In any case, this latest posturing is very likely a waste of time, money and effort. According to former ISRO Satellite Communication Engineer, N Kalyan Raman, who has worked with ISRO for over two decades, "Most of the countries' satellites are in the higher orbit, and even with this India won't be able to knock out those satellites." Vipin Narang, an associate professor of political science at MIT, reportedly told Wired that while China can knock out all of India’s satellites, India cannot do the same to China. "So it’s kind of a weird balance for India if it’s interested in getting into the anti-satellite deterrence game."
The DN-3 is thought to be China’s most capable midcourse hit-to-kill interceptor, but the country has other systems capable of exo-atmospheric ballistic and anti-satellite interception, including the DN-2, the HQ-19, and the ASAT-oriented SC-19.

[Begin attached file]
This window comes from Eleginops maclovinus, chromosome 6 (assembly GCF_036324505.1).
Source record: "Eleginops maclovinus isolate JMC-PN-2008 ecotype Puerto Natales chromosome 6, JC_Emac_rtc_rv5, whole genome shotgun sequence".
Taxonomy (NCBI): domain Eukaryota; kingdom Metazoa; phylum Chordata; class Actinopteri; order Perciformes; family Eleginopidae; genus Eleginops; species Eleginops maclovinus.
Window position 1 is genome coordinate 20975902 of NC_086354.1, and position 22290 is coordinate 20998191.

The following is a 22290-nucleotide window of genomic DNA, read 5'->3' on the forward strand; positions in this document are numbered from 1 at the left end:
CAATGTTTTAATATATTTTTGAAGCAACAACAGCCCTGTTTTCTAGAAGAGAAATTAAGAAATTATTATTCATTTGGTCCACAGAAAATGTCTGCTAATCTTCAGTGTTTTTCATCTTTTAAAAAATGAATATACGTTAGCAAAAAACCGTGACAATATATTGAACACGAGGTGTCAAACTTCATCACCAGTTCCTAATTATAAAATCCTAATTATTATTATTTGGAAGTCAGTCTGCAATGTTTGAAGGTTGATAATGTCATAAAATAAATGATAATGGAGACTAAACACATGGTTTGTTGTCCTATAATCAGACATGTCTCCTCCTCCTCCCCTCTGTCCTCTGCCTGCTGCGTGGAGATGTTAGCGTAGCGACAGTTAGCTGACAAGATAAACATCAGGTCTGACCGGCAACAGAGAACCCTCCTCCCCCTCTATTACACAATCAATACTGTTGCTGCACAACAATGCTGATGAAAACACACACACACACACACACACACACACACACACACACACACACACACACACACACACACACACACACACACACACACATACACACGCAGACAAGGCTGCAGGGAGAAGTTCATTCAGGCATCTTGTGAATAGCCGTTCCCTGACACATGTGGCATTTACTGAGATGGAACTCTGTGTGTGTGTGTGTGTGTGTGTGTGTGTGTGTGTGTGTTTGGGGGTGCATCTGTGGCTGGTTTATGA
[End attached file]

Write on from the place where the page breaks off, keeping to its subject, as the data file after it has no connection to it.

Neither we, nor the Russian Nudol anti-satellite system come close to that.
The political sparring between the INC and the BJP resembles an arms race too — one salvo from one side, followed by another from the other side.
Some may even find it amusing, but this recent escalation goes beyond the permissible ethical ambits of election campaigning. It is an overreach with serious potential consequences and displays, to my mind, immense political immaturity and recklessness. A 'chowkidar in space', as PM Modi grandly proclaims India has become, would have taken care not to have indulged in this adventurism.